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Why two Navra Australian funds ?

Discussion in 'Managed Funds & Index Funds' started by Here_To_Learn, 20th Jun, 2007.

  1. Here_To_Learn

    Here_To_Learn Well-Known Member

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    Thanks Michael for sharing the update.

    Although I invest in the WS Fund there are a lot of similarities. In fact does anyone know the reason behind 2 Australian Navra funds instead of 1 ? My understanding is that the trading is similar if not identical.

    I have never asked Steve ... perhaps someone here has ?
     
  2. gazza

    gazza Well-Known Member

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    I have investments in both the wholesale and retail fund. I believe the wholesale fund is for platforms to invest in and their is a minimum amount eg super funds etc and have a slightly different fee structure but I believe the investing strategy is the same. Interestingly enough I was told yesterday by NI that individual investors can no longer invest in the wholesale fund (they can however keep their existing investments in the fund), so any further investments I make will have to be in the retail fund.

    Gazza
     
  3. Simon Hampel

    Simon Hampel Co-founder Staff Member

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    That's disappointing if it is true (I see no evidence of such a change on the website or in the PDS currently available from the website).

    ... I refuse to pay upfront fees and I refuse to use a third party just to avoid those fees. The whole upfront fees thing is completely idiotic and only panders to the financial planning industry with no benefit to investors. This is why I only invest in wholesale funds.

    If NavraInvest were to refuse my money into the wholesale fund (assuming I didn't already have money invested there), I would simply put my money elsewhere rather than invest via the retail fund ... unless they were prepared to waive the upfront fees and also drop the ongoing fees on the retail product ... which kind of defeats the purpose.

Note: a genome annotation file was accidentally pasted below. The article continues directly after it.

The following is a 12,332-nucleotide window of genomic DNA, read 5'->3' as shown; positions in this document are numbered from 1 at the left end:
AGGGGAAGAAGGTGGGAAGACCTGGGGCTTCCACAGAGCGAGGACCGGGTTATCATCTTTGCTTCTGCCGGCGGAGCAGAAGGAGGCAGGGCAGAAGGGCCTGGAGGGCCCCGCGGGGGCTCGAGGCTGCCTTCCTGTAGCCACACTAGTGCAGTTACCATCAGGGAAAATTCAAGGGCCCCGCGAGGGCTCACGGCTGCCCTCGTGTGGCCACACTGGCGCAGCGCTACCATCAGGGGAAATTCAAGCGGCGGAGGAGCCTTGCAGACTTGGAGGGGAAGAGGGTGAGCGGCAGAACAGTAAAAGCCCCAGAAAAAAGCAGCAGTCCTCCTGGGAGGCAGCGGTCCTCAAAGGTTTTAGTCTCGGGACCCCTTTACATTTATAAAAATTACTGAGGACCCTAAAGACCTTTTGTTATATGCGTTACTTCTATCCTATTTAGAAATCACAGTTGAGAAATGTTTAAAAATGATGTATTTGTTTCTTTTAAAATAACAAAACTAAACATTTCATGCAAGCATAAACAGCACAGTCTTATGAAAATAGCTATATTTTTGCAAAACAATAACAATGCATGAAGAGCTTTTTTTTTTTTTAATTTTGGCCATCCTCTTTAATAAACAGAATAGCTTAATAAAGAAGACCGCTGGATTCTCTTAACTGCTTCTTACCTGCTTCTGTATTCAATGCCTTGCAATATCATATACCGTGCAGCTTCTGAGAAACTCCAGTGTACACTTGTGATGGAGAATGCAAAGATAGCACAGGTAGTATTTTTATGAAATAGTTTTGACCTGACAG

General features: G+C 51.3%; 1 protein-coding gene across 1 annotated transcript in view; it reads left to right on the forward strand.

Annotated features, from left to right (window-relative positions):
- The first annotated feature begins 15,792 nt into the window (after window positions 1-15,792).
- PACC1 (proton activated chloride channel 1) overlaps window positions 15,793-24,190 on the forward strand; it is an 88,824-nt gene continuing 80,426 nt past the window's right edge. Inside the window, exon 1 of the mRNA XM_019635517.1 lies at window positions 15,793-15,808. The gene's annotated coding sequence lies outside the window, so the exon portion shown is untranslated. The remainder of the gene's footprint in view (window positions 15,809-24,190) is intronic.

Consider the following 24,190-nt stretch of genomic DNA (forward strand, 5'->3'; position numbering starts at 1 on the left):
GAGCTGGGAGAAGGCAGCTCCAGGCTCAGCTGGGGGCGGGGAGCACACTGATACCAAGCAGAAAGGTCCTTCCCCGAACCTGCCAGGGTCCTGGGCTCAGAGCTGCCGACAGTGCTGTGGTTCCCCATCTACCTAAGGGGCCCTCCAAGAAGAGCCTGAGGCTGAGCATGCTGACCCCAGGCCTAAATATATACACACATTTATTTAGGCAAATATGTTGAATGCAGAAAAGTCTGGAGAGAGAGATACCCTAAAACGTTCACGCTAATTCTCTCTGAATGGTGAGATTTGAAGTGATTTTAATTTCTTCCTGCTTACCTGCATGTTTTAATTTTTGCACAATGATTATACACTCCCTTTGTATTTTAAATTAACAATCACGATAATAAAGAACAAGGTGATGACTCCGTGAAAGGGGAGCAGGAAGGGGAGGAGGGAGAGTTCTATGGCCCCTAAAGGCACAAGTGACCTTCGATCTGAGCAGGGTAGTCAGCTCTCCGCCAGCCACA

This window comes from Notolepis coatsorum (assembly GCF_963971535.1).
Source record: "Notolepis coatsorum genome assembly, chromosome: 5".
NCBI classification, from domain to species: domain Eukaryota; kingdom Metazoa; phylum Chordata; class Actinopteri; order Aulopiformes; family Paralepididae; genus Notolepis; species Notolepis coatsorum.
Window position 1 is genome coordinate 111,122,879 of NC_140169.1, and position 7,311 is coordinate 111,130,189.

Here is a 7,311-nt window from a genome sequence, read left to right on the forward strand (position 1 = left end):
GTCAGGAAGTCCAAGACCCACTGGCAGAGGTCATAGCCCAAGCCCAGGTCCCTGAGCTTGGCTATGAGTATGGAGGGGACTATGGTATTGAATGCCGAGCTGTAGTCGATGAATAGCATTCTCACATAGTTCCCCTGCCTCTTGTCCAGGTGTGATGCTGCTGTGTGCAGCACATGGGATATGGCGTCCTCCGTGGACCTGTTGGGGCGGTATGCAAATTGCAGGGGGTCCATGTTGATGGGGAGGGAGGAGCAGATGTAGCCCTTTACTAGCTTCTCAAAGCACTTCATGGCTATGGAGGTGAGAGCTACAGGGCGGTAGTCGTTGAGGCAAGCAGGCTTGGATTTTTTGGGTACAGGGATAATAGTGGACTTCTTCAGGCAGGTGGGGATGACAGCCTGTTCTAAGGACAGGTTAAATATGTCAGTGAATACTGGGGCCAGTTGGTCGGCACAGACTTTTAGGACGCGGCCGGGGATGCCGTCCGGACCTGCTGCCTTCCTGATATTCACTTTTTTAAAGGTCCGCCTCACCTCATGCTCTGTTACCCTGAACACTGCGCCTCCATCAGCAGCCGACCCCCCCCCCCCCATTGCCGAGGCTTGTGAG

4. DaveA

    DaveA Well-Known Member

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    i wonder how the dividend re investment effects the new policy...

    as long as you put the minimum in i dont see an issue with it...
     
  5. coopranos

    coopranos Well-Known Member

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    After becoming a little fed up with underperforming platinum funds and property securities funds I have recently added the retail fund to my portfolio. Part of the reason I didnt invest previously is because I dont want to put the minimum amount for the WS fund, and I could find Navra on any of the online brokers with rebated entry fees (like Sim I refuse to pay 4% to enter a fund when I am making my own decisions and am already copping a buy/sell spread). However I recently noticed they showed up on InvestSmart. Perhaps they were on there previously but I never saw them...
     
  6. DaveA

    DaveA Well-Known Member

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    i will sort of answer my own question...

    the asx 50 has underperformed the asx200 this quarter, currently its 0.44% under the ASX 200 but has been by as much as 0.93%

    makes it even more of an amazing story....
     
  7. TryHard

    TryHard Well-Known Member

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    Coop you know you can just fill in the application form online and invest direct to avoid any (4%) fees right ?
     
  8. coopranos

    coopranos Well-Known Member

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    I am sure I read in a PDS from them a few months back that if you didnt use a broker NavraInvest would retain the 4% entry fee.
    It is entirely possible I made it up or am just stupid though
     
  9. Simon Hampel

    Simon Hampel Co-founder Staff Member

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    That was my understanding too coopranos ... and I think it's an idiotic policy that most managed funds follow.
     
  10. gazza

    gazza Well-Known Member

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    I too was very surprised when I was told that I could not make further investments into the wholesale fund. Two Navra people told me that but I sent an email to Steve asking him but haven't heard back yet. I will phone him today and let eveyone know his answer.
     
  11. Here_To_Learn

    Here_To_Learn Well-Known Member

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    OK I will ask my silly question again ...

    Does anyone know the reason behind 2 Australian Navra funds instead of 1 ?
     
  12. Simon

    Simon Well-Known Member

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    I think it was designed to protect the businesses of Financial Planners. With today's discount brokers it isn't an issue. No reason to go direct especially with some brokers that even rebate the trail as well.
     
  13. Simon Hampel